I mentioned in an earlier post, my hope was to celebrate the Holy Sacrifice in the prison cell of St. Thomas More in the Tower of London. I discovered since I have been here that the officials there had become rather dissolution by the enthusiasm of certain Catholic preachers, who spoke frankly about their Catholic frustrations over the Reformation in England. I can appreciate that, but it ends up just ruining it for everyone else. Such sadness needs to lead to action, but to action that bears fruit. And that is part of the sadness. If we Catholics have so much light, why don’t we use it more effectively and wisely?
In any case, I said a private prayer to Our Blessed Lady and St. Thomas that if it be God’s will obstacles could be overcome and I would be able to celebrate Mass in the place of St. Thomas More’s imprisonment. Perhaps a God-modified answer came to that prayer when Fra Solanus overheard one of the guides in Canterbury Cathedral mention that St. Thomas’ head was in a nearby Church in town. When questioned on this, the man replied that outside Westgate there is an ancient little church, called St. Dunstan’s, where “legend” has it that the saint’s head was to be found in the crypt. However, we were also cautioned that no serious excavation had been attempted of the crypt which was now filled with earth, so the legend could not be verified
We eventually made our way to the little church and discovered that William Roper, the son-in-law of St. Thomas, had come from Canterbury and his family had a crypt in St. Dunstan’s Church. We found it remarkable that in this now Anglican Church there were stained-glass windows depicting “Sir” Thomas More, donated by Catholic Churches dedicated to St. Thomas in Germany and the United States. We also were pleased to find that there was something more than legend to the story, that the Roper crypt had actually been excavated (as it turns out in 1978). And then in the semi-darkness of the side chapel over the Roper Crypt, Father Agnellus found a memorial slab on the floor that reads:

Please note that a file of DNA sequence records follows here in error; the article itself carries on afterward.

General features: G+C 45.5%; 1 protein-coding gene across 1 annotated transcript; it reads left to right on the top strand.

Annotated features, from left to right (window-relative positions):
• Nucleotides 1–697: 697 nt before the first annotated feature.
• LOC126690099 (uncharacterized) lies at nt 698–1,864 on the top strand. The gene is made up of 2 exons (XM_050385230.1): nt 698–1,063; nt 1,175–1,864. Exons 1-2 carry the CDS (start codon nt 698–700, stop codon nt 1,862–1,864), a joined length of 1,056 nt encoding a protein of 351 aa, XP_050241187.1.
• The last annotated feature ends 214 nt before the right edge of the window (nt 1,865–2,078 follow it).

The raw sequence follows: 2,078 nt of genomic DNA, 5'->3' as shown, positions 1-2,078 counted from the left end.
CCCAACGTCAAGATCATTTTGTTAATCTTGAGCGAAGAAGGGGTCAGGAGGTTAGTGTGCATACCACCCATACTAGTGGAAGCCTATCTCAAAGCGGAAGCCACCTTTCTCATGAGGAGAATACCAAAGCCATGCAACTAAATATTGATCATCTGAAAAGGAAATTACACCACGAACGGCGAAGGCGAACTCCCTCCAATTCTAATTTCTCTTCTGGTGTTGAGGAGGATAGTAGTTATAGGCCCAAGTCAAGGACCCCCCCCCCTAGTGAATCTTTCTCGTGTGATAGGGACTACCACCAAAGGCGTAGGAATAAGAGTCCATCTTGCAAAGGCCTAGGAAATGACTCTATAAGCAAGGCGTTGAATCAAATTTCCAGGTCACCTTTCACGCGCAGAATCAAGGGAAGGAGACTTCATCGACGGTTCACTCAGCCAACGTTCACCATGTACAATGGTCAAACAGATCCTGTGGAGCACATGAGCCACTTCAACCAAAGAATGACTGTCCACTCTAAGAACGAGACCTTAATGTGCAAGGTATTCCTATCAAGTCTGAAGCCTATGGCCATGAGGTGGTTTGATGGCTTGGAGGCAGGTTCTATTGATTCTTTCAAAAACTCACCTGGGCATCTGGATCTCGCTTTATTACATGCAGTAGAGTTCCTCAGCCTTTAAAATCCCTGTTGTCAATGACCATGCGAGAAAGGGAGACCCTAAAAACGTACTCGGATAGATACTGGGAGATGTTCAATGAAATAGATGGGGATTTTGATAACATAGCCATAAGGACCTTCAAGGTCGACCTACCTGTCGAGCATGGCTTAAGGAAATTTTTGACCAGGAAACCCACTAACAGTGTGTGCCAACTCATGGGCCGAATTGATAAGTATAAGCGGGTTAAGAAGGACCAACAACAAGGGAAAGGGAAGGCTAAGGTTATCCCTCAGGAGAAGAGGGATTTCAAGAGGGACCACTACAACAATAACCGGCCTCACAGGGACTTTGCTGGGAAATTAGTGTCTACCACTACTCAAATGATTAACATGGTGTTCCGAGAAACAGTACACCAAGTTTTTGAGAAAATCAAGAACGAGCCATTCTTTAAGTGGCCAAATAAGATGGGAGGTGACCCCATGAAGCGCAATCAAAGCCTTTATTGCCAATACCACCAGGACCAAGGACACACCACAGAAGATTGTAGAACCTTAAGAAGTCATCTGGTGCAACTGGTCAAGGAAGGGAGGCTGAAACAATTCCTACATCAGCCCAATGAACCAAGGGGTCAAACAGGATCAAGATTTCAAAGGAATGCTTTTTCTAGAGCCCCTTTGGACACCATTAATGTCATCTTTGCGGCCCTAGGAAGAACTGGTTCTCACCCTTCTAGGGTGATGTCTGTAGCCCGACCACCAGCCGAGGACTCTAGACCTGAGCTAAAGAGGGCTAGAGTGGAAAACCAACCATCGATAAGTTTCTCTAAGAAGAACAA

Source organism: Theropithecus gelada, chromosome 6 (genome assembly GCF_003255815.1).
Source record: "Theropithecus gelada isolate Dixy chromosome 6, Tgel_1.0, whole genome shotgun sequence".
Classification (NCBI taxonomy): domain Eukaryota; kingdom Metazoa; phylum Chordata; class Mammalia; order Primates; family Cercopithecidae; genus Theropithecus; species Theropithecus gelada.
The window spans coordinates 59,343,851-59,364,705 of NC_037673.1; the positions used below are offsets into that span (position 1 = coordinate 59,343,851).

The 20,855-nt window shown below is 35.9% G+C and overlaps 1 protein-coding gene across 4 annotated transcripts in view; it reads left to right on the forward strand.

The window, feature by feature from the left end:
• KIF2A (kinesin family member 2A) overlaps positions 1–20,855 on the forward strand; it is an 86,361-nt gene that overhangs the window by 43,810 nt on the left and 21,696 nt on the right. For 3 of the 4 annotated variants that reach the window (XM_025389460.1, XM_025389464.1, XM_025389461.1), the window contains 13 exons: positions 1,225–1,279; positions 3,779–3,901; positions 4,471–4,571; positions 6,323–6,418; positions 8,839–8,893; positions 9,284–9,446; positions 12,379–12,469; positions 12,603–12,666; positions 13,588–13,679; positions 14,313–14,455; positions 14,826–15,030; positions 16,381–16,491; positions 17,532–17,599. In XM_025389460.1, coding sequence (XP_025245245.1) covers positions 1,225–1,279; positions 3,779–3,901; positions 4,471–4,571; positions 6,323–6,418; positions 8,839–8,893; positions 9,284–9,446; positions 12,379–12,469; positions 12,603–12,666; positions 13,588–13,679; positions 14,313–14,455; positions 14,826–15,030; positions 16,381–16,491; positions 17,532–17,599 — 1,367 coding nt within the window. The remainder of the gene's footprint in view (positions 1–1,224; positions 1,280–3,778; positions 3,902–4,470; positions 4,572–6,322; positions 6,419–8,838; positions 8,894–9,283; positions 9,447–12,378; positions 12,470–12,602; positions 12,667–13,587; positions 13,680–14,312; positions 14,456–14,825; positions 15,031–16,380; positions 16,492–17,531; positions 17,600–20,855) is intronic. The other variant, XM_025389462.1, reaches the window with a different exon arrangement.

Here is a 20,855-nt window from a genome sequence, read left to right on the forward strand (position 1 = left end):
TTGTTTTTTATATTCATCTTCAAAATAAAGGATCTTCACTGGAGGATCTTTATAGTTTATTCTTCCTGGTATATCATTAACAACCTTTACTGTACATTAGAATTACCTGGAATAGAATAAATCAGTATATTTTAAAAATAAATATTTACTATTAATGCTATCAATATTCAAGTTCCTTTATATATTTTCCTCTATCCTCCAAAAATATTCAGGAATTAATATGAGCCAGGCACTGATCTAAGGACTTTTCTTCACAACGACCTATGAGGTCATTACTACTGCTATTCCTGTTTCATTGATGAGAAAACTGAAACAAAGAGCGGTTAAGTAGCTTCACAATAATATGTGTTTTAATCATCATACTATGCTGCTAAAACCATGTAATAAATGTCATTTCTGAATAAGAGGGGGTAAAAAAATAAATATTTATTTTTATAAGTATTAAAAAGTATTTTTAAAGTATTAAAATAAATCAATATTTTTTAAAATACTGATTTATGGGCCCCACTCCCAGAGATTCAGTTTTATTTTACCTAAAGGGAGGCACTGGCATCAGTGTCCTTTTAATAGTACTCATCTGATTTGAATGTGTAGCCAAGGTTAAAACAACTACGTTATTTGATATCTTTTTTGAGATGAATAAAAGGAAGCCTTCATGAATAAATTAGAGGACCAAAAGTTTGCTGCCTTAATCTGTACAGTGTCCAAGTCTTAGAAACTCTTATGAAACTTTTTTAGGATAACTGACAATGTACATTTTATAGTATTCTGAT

BENEATH THIS FLOOR
IS THE VAULT OF THE
ROPER FAMILY IN WHICH
IS INTERRED THE HEAD OF
SIR THOMAS MORE
OF ILLUSTRIOUS MEMORY
OF ENGLAND WHO WAS
BEHEADED ON TOWER HILL
6TH JULY 1535
ECCLESIA ANGICANA LIBERA SIT
Apparently St. Thomas’ daughter Margaret, who had retrieved the St. Thomas’ head from London Bridge a month after his execution, had brought the relic to Canterbury where she lived with her husband William Roper, and there in St. Dunstan’s the relic was reverently interred. Some of the Anglicans, who are often, shall we say, “less definite” about things, doubt that the skull is that of Thomas More, but I think I will take this bit of piety reverently on human faith.
Ecclesia Anglicana libera sit. “May the English Church be free.” Indeed. In Saint Dunstan’s along with this inscription and the stained glass of St. Thomas, we found a liturgical banner with the last words of the martyr: “I die the king’s good servant, but God’s first.” I must confess that I see but certainly do not understand the irony of finding all this in an Anglican church.
Religious liberty is a precious thing and it is always in peril these days. In England there are hate laws limiting speech on matter of unnatural vice and it is yet to be made clear how that effects the preaching of the Church.
There is a curious thing going on in England. Recent studies show that Catholicism is receding statistically, but the situation, apparently is even worse for the Church of England. The saving grace for Catholics is that immigration is keeping it alive in the UK. In fact, among the over-thousand people in Westminster Cathedral on Sunday, a grossly disproportionate number of people were not native-born English.
When I go home to America, I will go to a place where the numbers of Catholics per capita is quite high, and yet it is New England that has become the center for the activities of the partisans of sodomy, and now they want to pay the Church back for the opposition that it has presented. Quite frankly, that opposition officially has been sporadic and careful. It certainly has not been successful. So what now?
For years now I have been calling men to their duty, while trying to be steadfast in my own. I know the difficulties involved, but what will we say to ourselves when our religious liberties are gone? That we did everything that we could to prevent it? Have we? Really? I don’t think so. In a country of where men did everything honorable that they could, Andrew McDonald and Michael Lawler would lose their seats at the Connecticut state house. I have been to the public hearings and have heard these two speak on the floor of the legislative chambers. It is clear what their intentions are in regard to the Church. If we sit back and watch there will come a day when they enter our sanctuaries and tell us what we can and cannot do. In effect, the sanctuaries will belong to them. And that would be an abomination. If we don’t see the line in the sand now, we probably never will.
The secular and religious intolerance of our day needs to be confronted regularly and publicly. Believers need to call the bluff of what is, even in most parts of Europe, a small minority with disproportionate influence in the media. This is one of the crucial tasks for Christians in the twenty-first century.
God forbid that in some future date, in a lonely and darkened Church, a memorial stone will read: ECCLESIA AMERICANA LIBERA SIT. That may come to pass no matter what we do, but if we fight at least we will have our honor.